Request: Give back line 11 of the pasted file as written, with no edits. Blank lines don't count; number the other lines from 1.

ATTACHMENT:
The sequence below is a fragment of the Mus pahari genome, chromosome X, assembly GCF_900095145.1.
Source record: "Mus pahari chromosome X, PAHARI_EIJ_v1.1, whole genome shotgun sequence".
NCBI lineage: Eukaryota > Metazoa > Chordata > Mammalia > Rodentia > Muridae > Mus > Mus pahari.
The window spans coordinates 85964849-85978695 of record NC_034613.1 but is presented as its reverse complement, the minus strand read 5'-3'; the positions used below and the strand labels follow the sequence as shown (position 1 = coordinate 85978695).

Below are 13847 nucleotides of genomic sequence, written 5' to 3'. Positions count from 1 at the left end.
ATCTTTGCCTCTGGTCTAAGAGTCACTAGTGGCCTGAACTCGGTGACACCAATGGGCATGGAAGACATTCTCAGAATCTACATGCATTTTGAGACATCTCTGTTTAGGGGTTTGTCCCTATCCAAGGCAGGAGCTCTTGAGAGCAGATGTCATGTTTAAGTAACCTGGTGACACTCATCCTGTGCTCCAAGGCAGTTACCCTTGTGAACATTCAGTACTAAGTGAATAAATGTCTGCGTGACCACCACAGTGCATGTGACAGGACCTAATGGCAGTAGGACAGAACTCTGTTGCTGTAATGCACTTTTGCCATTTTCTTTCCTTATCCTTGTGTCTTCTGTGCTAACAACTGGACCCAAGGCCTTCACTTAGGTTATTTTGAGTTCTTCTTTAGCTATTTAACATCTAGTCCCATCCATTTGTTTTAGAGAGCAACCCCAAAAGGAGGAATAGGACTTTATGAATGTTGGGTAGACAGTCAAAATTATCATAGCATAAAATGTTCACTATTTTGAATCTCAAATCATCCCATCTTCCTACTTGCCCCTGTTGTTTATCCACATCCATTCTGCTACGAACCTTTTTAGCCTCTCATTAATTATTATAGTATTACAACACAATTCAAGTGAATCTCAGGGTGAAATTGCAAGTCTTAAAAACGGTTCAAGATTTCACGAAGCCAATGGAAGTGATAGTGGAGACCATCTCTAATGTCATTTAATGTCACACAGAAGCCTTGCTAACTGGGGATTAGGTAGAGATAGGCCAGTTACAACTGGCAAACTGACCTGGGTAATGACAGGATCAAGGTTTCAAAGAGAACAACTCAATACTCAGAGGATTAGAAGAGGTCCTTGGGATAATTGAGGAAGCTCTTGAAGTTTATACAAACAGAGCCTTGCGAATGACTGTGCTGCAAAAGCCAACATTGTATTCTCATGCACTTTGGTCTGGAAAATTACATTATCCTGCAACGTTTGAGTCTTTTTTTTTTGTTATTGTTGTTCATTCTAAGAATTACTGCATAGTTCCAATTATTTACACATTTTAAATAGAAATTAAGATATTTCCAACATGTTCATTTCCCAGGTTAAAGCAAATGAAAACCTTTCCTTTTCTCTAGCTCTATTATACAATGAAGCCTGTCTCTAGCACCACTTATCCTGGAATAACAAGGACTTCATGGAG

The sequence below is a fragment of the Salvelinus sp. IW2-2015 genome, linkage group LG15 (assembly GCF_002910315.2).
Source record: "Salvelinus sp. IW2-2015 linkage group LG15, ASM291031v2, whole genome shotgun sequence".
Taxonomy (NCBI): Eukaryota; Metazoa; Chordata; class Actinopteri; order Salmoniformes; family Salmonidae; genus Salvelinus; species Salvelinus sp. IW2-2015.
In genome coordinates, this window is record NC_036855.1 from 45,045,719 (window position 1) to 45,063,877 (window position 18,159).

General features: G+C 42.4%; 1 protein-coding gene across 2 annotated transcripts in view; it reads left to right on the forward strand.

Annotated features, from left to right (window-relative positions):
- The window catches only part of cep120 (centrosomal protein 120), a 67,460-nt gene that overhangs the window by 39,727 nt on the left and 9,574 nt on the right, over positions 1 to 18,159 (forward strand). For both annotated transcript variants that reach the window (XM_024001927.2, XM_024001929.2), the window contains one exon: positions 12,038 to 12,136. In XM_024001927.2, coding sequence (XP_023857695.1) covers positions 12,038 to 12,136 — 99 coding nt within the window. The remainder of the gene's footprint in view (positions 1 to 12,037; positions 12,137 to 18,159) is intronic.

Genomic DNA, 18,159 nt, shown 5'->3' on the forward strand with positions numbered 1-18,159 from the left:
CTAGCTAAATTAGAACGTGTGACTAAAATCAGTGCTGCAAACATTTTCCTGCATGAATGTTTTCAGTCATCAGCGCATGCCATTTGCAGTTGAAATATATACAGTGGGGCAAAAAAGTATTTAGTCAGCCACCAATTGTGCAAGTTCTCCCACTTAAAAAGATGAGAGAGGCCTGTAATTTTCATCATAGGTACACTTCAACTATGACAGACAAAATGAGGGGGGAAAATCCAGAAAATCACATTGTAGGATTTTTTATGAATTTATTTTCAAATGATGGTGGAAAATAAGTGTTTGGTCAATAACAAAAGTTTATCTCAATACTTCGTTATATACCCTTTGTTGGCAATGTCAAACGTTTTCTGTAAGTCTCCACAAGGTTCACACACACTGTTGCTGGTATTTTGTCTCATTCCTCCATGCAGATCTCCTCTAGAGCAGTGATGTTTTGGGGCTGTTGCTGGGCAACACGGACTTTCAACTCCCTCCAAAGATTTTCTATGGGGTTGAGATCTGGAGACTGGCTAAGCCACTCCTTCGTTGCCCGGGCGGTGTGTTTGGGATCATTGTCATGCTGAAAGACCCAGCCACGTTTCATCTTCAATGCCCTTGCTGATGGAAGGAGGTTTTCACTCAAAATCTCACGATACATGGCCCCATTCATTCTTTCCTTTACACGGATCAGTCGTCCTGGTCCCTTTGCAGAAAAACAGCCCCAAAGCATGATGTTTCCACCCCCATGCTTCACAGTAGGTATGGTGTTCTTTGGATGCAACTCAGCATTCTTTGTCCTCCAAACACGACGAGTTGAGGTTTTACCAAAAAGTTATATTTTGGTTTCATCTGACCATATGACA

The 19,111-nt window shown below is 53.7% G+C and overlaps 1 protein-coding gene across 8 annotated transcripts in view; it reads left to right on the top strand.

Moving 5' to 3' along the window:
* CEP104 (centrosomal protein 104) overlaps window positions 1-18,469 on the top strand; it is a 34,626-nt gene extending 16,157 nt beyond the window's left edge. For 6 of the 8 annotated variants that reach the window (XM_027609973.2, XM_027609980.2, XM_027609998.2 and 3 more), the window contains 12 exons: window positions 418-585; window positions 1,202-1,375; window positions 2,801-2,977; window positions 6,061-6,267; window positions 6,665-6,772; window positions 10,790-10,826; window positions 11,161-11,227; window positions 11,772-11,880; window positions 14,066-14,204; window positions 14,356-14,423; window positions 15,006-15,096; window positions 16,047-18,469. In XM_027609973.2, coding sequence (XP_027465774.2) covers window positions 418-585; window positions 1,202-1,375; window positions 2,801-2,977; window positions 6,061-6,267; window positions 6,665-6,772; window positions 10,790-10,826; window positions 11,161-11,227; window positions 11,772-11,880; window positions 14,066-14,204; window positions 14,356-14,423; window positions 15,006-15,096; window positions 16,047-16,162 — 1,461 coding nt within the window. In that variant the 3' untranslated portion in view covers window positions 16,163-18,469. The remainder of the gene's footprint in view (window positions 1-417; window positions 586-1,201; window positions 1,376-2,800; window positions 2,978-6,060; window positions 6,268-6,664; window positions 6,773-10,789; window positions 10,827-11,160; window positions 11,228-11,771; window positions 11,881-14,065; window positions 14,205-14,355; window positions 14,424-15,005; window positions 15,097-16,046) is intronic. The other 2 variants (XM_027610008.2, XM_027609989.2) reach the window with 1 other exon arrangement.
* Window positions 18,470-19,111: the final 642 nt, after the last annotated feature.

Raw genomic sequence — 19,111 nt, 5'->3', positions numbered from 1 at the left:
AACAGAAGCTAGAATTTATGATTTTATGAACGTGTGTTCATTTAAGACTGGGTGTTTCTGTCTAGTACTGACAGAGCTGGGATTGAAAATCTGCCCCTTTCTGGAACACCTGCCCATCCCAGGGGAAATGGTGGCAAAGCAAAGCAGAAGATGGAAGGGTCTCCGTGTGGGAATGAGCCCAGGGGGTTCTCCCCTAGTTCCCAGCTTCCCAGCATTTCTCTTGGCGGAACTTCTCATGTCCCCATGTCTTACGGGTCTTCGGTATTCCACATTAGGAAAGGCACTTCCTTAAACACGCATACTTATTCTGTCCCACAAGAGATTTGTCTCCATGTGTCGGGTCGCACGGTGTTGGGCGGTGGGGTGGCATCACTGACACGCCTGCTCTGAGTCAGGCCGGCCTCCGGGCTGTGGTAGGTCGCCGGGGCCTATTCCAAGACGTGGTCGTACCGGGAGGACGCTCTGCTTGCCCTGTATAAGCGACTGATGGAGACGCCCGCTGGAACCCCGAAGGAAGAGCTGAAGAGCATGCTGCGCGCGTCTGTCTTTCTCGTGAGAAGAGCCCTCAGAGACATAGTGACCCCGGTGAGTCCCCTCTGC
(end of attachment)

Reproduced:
General features: G+C 42.4%; 1 protein-coding gene across 2 annotated transcripts in view; it reads left to right on the forward strand.